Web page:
Tuesday, August 16, 2011

Knives: Choice, Care, Storage, PLUS Product Recommendations

I purchased some new knives at the beginning of the summer, and I have been dying to tell you all about it.

Purchasing or Registering for Knives 

When buying knives, I recommend two or three very good knives that will last your whole life, rather than a set that appears to have more value.  The knives in the set may be of lower quality and they are likely to take up valuable real estate in your kitchen.  Additionally, the knife blocks that come in sets tend to be very bulky, take up a lot of space on your counter, and only fit the knives with which they are sold.  However, if your family eats a lot of steak and you depend of a full set of quality steak knives, go for the set.

Restaurant discount stores can be a good place to find quality knives, but you may also see some of the top brands in mega-marts and grocery stores.  I did some price comparison and feel that I got a good deal on Amazon.com.  Stick to well known brands.  Knives made in Europe are generally higher quality.  Specifically, Germany has an excellent reputation for blades.  (I never buy a pencil sharpener without making sure the blade was made in Germany.)



My recommendations:

Caring for your Knives

Now that you've shelled out some dough of professional knives, make sure you take good care of them.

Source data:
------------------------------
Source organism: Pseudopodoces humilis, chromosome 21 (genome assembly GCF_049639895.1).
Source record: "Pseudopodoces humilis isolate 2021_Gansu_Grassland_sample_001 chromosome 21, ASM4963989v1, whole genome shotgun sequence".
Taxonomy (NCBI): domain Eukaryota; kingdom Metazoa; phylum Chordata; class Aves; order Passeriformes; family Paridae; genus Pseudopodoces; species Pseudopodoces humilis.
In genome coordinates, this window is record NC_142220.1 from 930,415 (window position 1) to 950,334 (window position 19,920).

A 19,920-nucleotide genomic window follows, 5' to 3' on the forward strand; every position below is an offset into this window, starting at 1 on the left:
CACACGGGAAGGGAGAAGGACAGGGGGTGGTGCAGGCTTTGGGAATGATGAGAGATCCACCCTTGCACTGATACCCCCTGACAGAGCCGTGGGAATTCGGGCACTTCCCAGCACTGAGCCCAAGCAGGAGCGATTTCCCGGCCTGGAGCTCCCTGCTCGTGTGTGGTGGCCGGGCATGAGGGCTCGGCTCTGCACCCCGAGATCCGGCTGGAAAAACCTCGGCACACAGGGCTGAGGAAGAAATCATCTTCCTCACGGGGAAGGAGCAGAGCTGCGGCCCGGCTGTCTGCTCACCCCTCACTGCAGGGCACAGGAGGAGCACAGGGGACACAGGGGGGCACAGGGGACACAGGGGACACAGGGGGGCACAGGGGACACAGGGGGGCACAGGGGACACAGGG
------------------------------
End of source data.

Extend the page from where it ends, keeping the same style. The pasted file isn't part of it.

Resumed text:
Cleaning: Do not drop your knives in the sink or in a pile of dirty silverware.  As soon as you are done using your knives, wash them in warm water.  If you wash them right away they shouldn't need much more than that.  Use dish soap and a gentle sponge if necessary.  Dry immediately.  Prolonged contact with acids in food, harsh detergents, and minerals in water can erode your knife over time, so wash and dry ASAP.  (Advice from my Dad - "Chef Dan")

Honing: It is recommended that you hone/sharpen your knives after every use.  You will need a quality honing steel like the Edgeware Standard Sharpening Steel or the J.A. Henckels 9-Inch Poly Sharpening Steel.  The process is commonly called sharpening, but you are actually straightening the edge of the blade.  When you use your knife, the thin edge gets slightly bent over.  It becomes less efficient at cutting and will be harder to correct the longer you wait to hone your knife.  Leave the real sharpening to the professionals.  To hone, or realign the edge of your knife, slide the blade across the steel at a 20 degree angle.  Watch the video below for a demonstration.  Be sure to "sharpen" each side of your knife equally.  Run each side of your knife over the sharpening steel 2-8 times after each use.  There is also a good demonstration with explanation from Expert Village.

Have your knives professionally cleaned and sharpened every 6 months to a year.  Get recommendations!  An unskilled "professional" can do a lot more damage with their heavy machinery than you can do with poor knife habits at home.





Storing Your Knives